AOL Deal Could Cost Red Hat Cox

 
 
By Peter Galli  |  Posted 2002-01-22 Email Print this article Print
 
 
 
 
 
 
 

Alan Cox, a right-hand man to Linus Torvalds, in a posting Monday, said he was "insulted" that anyone believes he would continue working for Red Hat if AOL owned the company.

Alan Cox, an employee at Linux developer and distributor Red Hat Inc. and a right-hand man to Linus Torvalds, the original developer of the Linux open-source operating system, implied on Monday that he would resign if AOL Time Warner Inc. acquired Red Hat, as has been much speculated over the past few days. In a Monday posting on the Linux kernel mailing list, Cox, who works for Red Hat in Durham, N.C., and lives in Swansea, Wales, said in response to earlier postings that he had "no idea on the [sale] rumours (and if I did I wouldnt tell you!) but Im insulted that anyone believes I would continue working for [Red Hat] if AOL Time Warner owned them." He could not be immediately reached to confirm the posting or for further comment. In an e-mail exchange with eWEEK, Torvalds on Monday also declined to say much about the alleged deal. When asked what he thought of the speculation that AOL was looking to either buy Red Hat or forge a far closer relationship between the AOL client and the Linux operating system and whether this could be good news for Linux on the desktop going forward, he said, "I have a really hard time judging that, especially since the rumors dont seem to be that strong yet. And in any case the market place stuff is just not something I try to get involved with."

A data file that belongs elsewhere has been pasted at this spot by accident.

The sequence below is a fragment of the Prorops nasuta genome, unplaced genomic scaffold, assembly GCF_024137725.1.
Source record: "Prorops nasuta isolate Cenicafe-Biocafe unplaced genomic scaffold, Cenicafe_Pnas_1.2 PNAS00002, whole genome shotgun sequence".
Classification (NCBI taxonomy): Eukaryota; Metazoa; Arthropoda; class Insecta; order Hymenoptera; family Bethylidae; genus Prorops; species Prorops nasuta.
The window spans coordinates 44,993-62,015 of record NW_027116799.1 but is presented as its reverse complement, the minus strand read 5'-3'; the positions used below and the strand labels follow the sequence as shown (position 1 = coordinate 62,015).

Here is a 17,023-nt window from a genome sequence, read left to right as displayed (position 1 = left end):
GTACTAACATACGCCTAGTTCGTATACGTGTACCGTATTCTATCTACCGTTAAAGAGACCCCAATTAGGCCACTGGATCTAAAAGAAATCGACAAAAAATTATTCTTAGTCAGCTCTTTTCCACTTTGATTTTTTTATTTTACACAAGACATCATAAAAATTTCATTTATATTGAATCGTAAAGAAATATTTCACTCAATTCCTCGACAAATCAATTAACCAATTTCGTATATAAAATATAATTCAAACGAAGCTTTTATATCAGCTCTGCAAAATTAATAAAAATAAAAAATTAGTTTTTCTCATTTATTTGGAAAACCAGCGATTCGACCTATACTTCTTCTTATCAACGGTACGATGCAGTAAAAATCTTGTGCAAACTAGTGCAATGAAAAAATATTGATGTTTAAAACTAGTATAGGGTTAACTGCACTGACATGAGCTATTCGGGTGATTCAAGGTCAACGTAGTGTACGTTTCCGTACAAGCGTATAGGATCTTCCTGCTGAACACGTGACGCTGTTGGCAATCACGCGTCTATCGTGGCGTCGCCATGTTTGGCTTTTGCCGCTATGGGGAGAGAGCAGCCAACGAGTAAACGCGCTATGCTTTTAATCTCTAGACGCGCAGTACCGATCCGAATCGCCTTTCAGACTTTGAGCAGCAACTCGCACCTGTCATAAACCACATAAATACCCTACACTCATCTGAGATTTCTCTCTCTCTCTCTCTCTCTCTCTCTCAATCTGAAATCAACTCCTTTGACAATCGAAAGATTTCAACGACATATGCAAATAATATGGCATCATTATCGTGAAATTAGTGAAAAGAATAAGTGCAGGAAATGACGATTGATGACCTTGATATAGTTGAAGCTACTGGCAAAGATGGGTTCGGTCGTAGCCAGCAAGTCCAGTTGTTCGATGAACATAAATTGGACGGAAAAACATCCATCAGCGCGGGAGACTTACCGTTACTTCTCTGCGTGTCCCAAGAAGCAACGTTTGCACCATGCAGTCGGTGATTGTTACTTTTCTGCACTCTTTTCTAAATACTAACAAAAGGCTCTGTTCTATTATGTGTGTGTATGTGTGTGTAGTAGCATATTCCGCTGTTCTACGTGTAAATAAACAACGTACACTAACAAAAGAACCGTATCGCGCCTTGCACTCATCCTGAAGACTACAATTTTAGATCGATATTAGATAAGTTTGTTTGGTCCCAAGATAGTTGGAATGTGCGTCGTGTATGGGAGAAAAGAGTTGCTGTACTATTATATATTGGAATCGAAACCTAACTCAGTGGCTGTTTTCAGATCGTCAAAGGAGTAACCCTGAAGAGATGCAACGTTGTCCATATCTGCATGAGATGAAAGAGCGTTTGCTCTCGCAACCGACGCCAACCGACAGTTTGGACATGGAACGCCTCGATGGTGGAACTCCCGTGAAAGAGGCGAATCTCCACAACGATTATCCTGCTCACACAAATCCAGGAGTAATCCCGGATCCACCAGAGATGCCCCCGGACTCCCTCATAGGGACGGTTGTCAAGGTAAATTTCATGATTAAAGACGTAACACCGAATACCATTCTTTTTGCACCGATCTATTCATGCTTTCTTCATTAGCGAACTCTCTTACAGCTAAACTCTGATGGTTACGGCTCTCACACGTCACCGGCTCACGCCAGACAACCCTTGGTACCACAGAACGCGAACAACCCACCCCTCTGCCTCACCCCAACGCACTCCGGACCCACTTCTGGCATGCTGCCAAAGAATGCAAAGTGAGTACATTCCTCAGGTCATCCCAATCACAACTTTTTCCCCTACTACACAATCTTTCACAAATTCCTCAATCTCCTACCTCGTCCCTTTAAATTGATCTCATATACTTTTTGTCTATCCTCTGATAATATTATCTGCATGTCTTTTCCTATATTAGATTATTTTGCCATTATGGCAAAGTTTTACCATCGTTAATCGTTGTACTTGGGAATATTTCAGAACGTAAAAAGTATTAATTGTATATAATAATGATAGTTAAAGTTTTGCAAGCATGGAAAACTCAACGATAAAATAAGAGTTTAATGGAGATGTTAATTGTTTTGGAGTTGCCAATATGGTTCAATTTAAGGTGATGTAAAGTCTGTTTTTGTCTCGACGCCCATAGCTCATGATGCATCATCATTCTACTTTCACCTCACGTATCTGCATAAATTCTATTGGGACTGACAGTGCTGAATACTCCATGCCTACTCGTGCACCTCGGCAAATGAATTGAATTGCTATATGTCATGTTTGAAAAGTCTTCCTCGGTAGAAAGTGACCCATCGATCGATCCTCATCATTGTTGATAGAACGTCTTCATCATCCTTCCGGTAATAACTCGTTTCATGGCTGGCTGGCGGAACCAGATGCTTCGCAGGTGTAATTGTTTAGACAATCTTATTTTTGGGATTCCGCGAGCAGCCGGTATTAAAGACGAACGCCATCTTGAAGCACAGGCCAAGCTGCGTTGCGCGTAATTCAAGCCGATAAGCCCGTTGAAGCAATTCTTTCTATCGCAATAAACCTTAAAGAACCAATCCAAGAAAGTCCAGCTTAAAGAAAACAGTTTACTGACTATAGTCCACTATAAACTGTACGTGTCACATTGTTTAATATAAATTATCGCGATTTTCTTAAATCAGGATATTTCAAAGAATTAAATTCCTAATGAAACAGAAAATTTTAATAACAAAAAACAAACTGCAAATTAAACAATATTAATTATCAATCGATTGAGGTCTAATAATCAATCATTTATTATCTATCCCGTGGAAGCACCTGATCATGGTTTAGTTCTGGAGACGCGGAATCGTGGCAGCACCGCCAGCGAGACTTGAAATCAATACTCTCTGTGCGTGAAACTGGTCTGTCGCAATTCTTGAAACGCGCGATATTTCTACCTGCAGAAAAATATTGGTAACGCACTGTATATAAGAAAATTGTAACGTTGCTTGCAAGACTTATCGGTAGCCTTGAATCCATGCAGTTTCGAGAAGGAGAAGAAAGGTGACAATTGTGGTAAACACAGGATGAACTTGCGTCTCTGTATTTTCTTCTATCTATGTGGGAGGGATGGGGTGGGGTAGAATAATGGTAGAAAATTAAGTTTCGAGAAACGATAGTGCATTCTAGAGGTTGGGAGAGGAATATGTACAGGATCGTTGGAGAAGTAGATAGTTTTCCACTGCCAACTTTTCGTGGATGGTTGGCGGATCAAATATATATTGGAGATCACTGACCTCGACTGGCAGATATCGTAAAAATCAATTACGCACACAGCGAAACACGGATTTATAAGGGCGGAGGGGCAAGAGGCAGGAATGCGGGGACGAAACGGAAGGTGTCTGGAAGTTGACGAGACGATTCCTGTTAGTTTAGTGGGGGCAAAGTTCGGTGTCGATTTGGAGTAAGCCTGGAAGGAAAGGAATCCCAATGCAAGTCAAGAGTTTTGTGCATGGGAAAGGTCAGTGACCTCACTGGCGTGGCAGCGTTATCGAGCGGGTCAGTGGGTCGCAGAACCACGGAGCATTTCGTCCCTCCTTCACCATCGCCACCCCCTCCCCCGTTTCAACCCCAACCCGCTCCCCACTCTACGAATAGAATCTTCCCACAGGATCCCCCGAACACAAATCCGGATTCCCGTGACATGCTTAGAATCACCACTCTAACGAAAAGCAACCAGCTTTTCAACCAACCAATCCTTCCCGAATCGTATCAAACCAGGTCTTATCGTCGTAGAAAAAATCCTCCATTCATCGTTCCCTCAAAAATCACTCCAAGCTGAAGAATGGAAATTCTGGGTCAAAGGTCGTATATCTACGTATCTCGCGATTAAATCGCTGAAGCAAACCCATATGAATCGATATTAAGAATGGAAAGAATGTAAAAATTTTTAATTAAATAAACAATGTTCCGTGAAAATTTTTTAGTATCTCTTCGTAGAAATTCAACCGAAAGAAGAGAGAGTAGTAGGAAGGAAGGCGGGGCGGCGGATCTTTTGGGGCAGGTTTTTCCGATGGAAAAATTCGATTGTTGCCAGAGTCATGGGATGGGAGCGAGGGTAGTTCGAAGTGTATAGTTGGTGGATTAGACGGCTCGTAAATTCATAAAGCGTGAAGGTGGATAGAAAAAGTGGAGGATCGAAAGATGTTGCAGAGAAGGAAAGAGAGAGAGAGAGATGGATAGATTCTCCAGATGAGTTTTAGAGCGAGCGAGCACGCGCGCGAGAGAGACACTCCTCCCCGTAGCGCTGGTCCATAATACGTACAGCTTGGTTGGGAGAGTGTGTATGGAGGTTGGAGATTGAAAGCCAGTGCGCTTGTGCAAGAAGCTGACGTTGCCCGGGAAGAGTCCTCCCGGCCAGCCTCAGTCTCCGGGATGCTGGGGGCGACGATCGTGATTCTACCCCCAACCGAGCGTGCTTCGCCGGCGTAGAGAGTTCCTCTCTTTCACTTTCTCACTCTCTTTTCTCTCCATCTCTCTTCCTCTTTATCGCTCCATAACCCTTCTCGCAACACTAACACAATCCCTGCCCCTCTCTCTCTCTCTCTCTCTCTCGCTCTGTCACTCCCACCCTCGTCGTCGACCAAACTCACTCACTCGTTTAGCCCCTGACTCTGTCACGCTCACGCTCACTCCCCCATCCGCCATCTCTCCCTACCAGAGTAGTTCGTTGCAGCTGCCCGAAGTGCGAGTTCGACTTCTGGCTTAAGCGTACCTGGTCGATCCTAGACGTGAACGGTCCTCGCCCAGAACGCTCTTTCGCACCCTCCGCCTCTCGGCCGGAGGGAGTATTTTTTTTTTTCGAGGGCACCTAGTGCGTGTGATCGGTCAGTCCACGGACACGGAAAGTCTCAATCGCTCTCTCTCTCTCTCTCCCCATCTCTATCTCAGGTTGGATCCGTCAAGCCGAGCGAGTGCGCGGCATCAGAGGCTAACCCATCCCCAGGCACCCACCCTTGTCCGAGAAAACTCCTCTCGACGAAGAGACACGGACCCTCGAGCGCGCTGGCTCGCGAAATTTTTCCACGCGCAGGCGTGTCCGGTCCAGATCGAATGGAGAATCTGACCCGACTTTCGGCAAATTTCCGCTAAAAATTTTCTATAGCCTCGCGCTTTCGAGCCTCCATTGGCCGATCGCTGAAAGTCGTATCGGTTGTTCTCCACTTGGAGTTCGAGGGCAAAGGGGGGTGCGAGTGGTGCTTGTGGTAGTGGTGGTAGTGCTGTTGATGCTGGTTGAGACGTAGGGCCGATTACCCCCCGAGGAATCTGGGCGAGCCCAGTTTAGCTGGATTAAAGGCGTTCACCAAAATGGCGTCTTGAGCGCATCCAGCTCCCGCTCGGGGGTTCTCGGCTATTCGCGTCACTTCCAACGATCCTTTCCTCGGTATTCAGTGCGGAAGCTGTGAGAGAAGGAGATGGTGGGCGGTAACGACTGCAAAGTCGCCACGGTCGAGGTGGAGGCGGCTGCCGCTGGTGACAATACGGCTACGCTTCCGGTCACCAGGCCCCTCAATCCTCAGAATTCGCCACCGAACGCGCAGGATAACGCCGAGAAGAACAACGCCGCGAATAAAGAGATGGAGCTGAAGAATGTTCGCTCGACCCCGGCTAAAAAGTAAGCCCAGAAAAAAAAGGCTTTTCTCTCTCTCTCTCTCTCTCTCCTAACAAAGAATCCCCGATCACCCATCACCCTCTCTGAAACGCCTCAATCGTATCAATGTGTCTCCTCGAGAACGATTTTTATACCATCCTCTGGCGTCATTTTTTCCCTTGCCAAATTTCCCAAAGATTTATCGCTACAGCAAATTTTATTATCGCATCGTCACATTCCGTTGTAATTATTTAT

Coxs and Torvalds remarks follow a wave of speculation that AOL is reportedly negotiating to acquire Red Hat. The move could give AOL significant alternatives to software made by Microsoft Corp. and is seen as the latest salvo in the battle between the competitors, who have clashed over technologies such as instant messaging and media players.
Both Red Hat and AOL Time Warner remained tight-lipped about whether or not they were negotiating a possible deal, and neither could not be reached for comment by press time. Cox has been a significant player in the development of the Linux operating system and, while he has recently become less high profile in the maintenance of the kernel, he is still actively involved in its development. In early November he told other kernel developers that he would not be maintaining the current 2.4 Linux kernel when Torvalds handed it over to concentrate on the 2.5 development tree, which he has since done.